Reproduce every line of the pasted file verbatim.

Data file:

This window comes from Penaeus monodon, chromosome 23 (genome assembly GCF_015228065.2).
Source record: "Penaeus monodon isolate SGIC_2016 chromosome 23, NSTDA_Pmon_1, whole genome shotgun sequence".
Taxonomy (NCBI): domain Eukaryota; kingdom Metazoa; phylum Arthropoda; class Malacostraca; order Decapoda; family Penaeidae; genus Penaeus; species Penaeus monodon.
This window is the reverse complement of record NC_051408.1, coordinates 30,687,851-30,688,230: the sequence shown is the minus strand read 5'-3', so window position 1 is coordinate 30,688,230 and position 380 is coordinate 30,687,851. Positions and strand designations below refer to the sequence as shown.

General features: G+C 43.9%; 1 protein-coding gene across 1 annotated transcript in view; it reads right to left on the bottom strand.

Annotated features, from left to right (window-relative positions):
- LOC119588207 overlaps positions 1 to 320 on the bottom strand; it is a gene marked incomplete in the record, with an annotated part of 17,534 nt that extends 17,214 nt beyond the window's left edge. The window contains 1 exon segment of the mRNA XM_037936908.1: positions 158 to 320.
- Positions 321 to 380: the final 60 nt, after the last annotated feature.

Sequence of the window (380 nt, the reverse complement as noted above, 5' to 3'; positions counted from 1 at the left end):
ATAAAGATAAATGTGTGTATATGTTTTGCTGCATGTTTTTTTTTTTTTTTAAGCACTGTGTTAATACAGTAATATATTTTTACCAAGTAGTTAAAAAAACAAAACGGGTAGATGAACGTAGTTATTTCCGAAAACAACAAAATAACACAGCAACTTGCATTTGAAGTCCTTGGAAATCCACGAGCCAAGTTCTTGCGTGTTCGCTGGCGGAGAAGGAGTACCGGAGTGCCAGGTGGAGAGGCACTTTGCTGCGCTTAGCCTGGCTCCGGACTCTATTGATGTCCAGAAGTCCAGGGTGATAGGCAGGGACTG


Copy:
This window comes from Penaeus monodon, chromosome 23 (genome assembly GCF_015228065.2).
Source record: "Penaeus monodon isolate SGIC_2016 chromosome 23, NSTDA_Pmon_1, whole genome shotgun sequence".
Taxonomy (NCBI): domain Eukaryota; kingdom Metazoa; phylum Arthropoda; class Malacostraca; order Decapoda; family Penaeidae; genus Penaeus; species Penaeus monodon.
This window is the reverse complement of record NC_051408.1, coordinates 30,687,851-30,688,230: the sequence shown is the minus strand read 5'-3', so window position 1 is coordinate 30,688,230 and position 380 is coordinate 30,687,851. Positions and strand designations below refer to the sequence as shown.

General features: G+C 43.9%; 1 protein-coding gene across 1 annotated transcript in view; it reads right to left on the bottom strand.

Annotated features, from left to right (window-relative positions):
- LOC119588207 overlaps positions 1 to 320 on the bottom strand; it is a gene marked incomplete in the record, with an annotated part of 17,534 nt that extends 17,214 nt beyond the window's left edge. The window contains 1 exon segment of the mRNA XM_037936908.1: positions 158 to 320.
- Positions 321 to 380: the final 60 nt, after the last annotated feature.

Sequence of the window (380 nt, the reverse complement as noted above, 5' to 3'; positions counted from 1 at the left end):
ATAAAGATAAATGTGTGTATATGTTTTGCTGCATGTTTTTTTTTTTTTTTAAGCACTGTGTTAATACAGTAATATATTTTTACCAAGTAGTTAAAAAAACAAAACGGGTAGATGAACGTAGTTATTTCCGAAAACAACAAAATAACACAGCAACTTGCATTTGAAGTCCTTGGAAATCCACGAGCCAAGTTCTTGCGTGTTCGCTGGCGGAGAAGGAGTACCGGAGTGCCAGGTGGAGAGGCACTTTGCTGCGCTTAGCCTGGCTCCGGACTCTATTGATGTCCAGAAGTCCAGGGTGATAGGCAGGGACTG